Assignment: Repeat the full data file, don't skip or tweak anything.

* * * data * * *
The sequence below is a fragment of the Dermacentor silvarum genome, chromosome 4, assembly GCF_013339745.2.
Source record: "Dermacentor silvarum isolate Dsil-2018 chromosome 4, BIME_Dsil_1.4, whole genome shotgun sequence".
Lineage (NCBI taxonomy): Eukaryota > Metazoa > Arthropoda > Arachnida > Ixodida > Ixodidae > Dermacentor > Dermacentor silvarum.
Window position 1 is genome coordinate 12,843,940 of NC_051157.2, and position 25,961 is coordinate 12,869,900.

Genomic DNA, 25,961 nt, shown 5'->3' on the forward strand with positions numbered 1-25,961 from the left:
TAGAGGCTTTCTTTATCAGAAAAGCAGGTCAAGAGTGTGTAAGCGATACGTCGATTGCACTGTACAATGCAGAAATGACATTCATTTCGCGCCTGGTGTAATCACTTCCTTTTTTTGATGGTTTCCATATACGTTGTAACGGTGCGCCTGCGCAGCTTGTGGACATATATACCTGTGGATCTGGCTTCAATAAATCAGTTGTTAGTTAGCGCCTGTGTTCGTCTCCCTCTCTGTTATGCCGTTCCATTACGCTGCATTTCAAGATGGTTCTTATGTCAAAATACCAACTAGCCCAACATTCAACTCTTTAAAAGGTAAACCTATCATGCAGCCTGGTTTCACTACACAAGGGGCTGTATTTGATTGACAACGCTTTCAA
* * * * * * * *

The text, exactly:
The sequence below is a fragment of the Dermacentor silvarum genome, chromosome 4, assembly GCF_013339745.2.
Source record: "Dermacentor silvarum isolate Dsil-2018 chromosome 4, BIME_Dsil_1.4, whole genome shotgun sequence".
Lineage (NCBI taxonomy): Eukaryota > Metazoa > Arthropoda > Arachnida > Ixodida > Ixodidae > Dermacentor > Dermacentor silvarum.
Window position 1 is genome coordinate 12,843,940 of NC_051157.2, and position 25,961 is coordinate 12,869,900.

Genomic DNA, 25,961 nt, shown 5'->3' on the forward strand with positions numbered 1-25,961 from the left:
TAGAGGCTTTCTTTATCAGAAAAGCAGGTCAAGAGTGTGTAAGCGATACGTCGATTGCACTGTACAATGCAGAAATGACATTCATTTCGCGCCTGGTGTAATCACTTCCTTTTTTTGATGGTTTCCATATACGTTGTAACGGTGCGCCTGCGCAGCTTGTGGACATATATACCTGTGGATCTGGCTTCAATAAATCAGTTGTTAGTTAGCGCCTGTGTTCGTCTCCCTCTCTGTTATGCCGTTCCATTACGCTGCATTTCAAGATGGTTCTTATGTCAAAATACCAACTAGCCCAACATTCAACTCTTTAAAAGGTAAACCTATCATGCAGCCTGGTTTCACTACACAAGGGGCTGTATTTGATTGACAACGCTTTCAA